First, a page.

Guy Fizzano, Delaware County Veterans Memorial president, welcomes veterans to Thursday night’s gala at Springfield Country Club. This year’s Freedom Medal honorees included: • Samuel Coco, U.S. Army Air Corps Veteran, began his military years as an aircraft engine mechanic, assigned to Middletown Air Depot. In 1943, he sailed with 20,000 servicemen to England on special assignment where he attended the British Royal Air Force School to study aircraft engine theory. After the course, he was assigned to the 320th Transport Squadron. From there he was assigned to the 32nd Troop Carrier Squadron, promoted to staff sergeant and assigned to a C-47 Aircraft DC-3 as an aerial engineer, flying troops and transporting supplies. Coco flew gasoline to General Patton’s Tank Corps in the Battle of the Bulge and after the war, was assigned to the U.S. Headquarters in Frankfurt, Germany. During his service years, Coco was awarded the Good Conduct Medal, the European-African-Middle Eastern Medal, the World War II Victory Medal and the Honorable Service Medal. Coco has four brothers and all five of them served in World War II. Coco had a successful career with Prudential Insurance Company, retiring after 30 years of service. Coco’s medal was presented to him by Dennis Murphy, U.S. Army Veteran and DCVMA co-vice president. • David Fortune, U.S. Marine Corps Veteran, joined the Marines in 1965, doing his basic training at Parris Island, S.C., and beginning his service with training at Camp Geiger and Camp Lejeune, both in North Carolina. In 1966, Lance Cpl. Fortune was transferred to Camp Pendleton, Calif., for advanced infantry training and then headed to Vietnam. He was assigned to the Alpha Company, 1st Battalion, 9th Marine Regiment, 3rd Marine Division, 3rd Marine Amphibious Force, later known as “The Walking Dead.” In Vietnam, he was assigned as a team leader in two major battles, along with various search and destroy missions. During a patrol assignment, Fortune was severely wounded and was shipped back to Philadelphia Naval Hospital. Cpl. Fortune was honorably discharged from the Marine Corps and placed on disability retirement. Fortune received over a dozen service medals and awards, including the Purple Heart, the Vietnam Service Medal with two Bronze stars and the National Defense Medal. He worked for 31 years at the Philadelphia Defense Supply Company before retiring. Fortune’s Freedom Medal was presented to him by Springfield Police Chief Joe Daly, U.S. Marine Corps Veteran and DCVMA co-vice president. • Richard “Dick” Phillips, U.S. Air Force veteran, attended the Williamson Free School of Mechanical Trades in Middletown Township and during his senior year, enlisted in the U.S. Navy active reserve corps in a Hell Cat squadron at NAS Willow Grove. In 1951, Phillips enlisted in the U.S. Air Force and went to Sandia Base in Albuquerque, N.M., where he trained


Freedom Medal honoree Samuel Malandra with Bobby Rydell.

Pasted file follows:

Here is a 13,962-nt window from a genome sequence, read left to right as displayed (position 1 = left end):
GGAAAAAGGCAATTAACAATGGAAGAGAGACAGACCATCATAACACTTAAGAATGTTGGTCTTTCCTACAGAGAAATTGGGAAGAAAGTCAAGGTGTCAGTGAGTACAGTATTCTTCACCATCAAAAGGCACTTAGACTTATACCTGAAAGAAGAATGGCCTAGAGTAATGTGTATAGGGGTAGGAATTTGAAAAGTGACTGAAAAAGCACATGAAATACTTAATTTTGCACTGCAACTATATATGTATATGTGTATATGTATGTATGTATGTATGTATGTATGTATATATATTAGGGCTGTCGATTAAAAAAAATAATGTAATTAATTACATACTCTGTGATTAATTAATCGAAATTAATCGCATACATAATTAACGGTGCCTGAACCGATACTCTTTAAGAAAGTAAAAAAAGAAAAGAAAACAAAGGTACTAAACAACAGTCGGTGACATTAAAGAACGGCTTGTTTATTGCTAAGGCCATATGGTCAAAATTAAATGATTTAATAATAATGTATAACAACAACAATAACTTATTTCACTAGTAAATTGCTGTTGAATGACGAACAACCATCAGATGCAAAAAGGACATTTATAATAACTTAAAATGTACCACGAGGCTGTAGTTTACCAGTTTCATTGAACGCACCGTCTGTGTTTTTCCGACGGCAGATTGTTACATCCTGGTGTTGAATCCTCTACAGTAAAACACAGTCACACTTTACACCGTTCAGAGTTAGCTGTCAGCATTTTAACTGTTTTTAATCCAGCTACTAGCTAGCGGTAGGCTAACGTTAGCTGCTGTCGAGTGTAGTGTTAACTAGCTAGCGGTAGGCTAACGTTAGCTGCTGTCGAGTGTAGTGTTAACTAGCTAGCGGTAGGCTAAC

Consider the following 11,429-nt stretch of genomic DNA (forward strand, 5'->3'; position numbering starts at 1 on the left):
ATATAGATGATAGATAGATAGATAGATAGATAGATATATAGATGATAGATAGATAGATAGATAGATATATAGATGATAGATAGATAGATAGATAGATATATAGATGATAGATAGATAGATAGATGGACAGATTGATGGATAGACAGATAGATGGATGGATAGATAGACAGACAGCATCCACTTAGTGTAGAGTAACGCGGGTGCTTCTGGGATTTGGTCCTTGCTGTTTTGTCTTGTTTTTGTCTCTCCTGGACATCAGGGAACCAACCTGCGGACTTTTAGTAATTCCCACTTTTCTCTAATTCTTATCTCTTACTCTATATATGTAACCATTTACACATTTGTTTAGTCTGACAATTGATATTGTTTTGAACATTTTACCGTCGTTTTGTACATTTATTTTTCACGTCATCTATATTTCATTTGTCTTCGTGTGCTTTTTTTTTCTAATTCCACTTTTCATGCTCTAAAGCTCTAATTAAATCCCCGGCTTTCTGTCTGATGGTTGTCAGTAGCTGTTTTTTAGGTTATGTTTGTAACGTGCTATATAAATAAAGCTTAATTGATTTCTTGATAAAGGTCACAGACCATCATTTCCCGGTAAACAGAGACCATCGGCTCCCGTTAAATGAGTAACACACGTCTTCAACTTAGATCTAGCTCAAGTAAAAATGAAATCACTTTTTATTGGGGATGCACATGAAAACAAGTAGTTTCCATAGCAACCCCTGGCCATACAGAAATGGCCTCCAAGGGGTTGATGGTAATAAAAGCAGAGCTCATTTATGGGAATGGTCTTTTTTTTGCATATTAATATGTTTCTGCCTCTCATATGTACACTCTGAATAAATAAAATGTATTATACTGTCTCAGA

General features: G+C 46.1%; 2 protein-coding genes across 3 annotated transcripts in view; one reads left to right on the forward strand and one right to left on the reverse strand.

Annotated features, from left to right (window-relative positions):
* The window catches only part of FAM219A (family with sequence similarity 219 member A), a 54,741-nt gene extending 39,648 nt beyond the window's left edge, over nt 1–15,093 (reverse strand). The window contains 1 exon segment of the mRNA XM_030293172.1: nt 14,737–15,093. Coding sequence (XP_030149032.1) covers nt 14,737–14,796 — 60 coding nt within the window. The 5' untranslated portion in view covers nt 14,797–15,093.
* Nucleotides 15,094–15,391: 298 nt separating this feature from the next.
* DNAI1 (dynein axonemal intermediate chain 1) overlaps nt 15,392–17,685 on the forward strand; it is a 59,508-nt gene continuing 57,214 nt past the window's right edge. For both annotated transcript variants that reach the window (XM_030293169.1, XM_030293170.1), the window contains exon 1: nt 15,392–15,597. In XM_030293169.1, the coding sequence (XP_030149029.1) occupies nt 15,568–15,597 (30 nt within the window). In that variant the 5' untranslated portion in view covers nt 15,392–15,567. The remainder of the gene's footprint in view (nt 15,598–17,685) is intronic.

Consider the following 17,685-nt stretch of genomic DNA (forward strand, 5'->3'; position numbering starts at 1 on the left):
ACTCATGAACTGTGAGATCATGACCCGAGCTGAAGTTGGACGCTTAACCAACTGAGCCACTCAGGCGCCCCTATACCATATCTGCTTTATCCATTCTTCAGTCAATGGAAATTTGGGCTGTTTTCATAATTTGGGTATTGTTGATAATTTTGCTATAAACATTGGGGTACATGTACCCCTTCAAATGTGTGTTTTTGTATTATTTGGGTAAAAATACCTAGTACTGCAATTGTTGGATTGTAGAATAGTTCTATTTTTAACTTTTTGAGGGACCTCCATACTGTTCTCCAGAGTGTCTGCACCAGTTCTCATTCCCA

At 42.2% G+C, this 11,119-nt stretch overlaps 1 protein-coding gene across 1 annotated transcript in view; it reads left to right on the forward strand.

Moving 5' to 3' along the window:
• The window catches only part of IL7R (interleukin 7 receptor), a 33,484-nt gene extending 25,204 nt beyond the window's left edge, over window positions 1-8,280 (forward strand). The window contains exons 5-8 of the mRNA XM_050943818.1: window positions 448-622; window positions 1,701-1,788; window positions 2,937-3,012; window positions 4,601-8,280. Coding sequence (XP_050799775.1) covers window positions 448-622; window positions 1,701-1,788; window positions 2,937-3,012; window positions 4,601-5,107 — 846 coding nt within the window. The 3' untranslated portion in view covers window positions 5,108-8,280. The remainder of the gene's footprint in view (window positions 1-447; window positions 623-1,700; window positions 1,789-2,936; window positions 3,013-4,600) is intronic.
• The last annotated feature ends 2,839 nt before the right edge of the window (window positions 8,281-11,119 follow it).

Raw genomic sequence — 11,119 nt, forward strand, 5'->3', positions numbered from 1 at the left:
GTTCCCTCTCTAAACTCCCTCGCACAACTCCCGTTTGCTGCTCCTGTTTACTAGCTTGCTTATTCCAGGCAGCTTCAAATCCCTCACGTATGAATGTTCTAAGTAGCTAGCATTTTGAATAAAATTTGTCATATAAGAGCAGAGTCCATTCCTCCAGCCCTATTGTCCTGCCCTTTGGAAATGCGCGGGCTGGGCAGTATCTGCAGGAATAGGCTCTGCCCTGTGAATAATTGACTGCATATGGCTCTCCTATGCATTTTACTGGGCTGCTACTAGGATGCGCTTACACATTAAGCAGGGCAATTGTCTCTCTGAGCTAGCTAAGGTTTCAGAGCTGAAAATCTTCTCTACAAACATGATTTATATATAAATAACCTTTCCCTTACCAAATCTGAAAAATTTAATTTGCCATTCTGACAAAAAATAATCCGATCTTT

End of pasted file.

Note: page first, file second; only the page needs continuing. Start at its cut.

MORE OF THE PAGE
Freedom Medal Honoree Samuel Coco, who served in the U.S. Army Air Corps.

June Howard Mizzozzie, U.S. Air Force veteran, watches the video of her life before receiving the Freedom Medal. Behind her are her son Mayor Tom Micozzie and her husband and former State Rep. Nick Miccozzie.


Freedom Medal honoree Richard Phillips speaks to the audience. He is a U.S. Air Force veteran. Behind him is John McComb, commander of American Legion Post 805 as a mechanic. He found out he was actually part of an Atomic Bomb assembly team. He was assigned to the 4th Tactical Depot Squadron as an Electronics Technician for the bomb, scheduled to go to Germany. After two years, Phillips was discharged. He then returned to his job at Scott Paper and has been active in local veterans organizations and causes ever since. Phillip’s Freedom Medal was presented to him by John McComb, commander of American Legion Post #805. • Samuel Malandra, U. S. Army veteran became a combat engineer during the Korean War and served with the 8th Army, 185th Army Combat Engineers, participating in securing the Main Supply Route about seven miles south of Seoul. Malandra was honorably discharged in 1954, returned home, started his own carpentry business, and has been active in many veterans organizations, including VFW Post 7390 and American Legion Post 805. Malandra has participated in over 2000 Veteran interments, as well as volunteering his time to mentor and counsel young veterans. Malandra’s Freedom Medal was presented by Benjamin Napier, U.S. Army Veteran, DCVMA board member. • June Howard Micozzie, U. S. Air Force veteran, enlisted in 1952 and was stationed at Lackland Air Force Base in San Antonio, Texas. She was transferred to James Connally Air Force Base in Waco, Texas, where she performed duties as a legal secretary. In 1953, a tornado hit Waco, killing 100 people and leveling parts of the town. Micozzie was transported back and forth for 12-hour shifts, assigned to help in various ways. She was discharged in 1954. Micozzie’s Freedom Medal was presented by her son, Upper Darby Township Mayor Tom Micozzie. By her side was her husband, retired Republican state Rep. Nick Micozzie, who served the 163rd Legislative District for 36 years. • Bob Spano, U.S. Marine Corps veteran, served on active duty in Okinawa and Subic Bay, finishing his service with the rank of sergeant. After discharge, he worked for the Upper Darby Police Department and later returned to his family’s floor covering business. Spano has been active in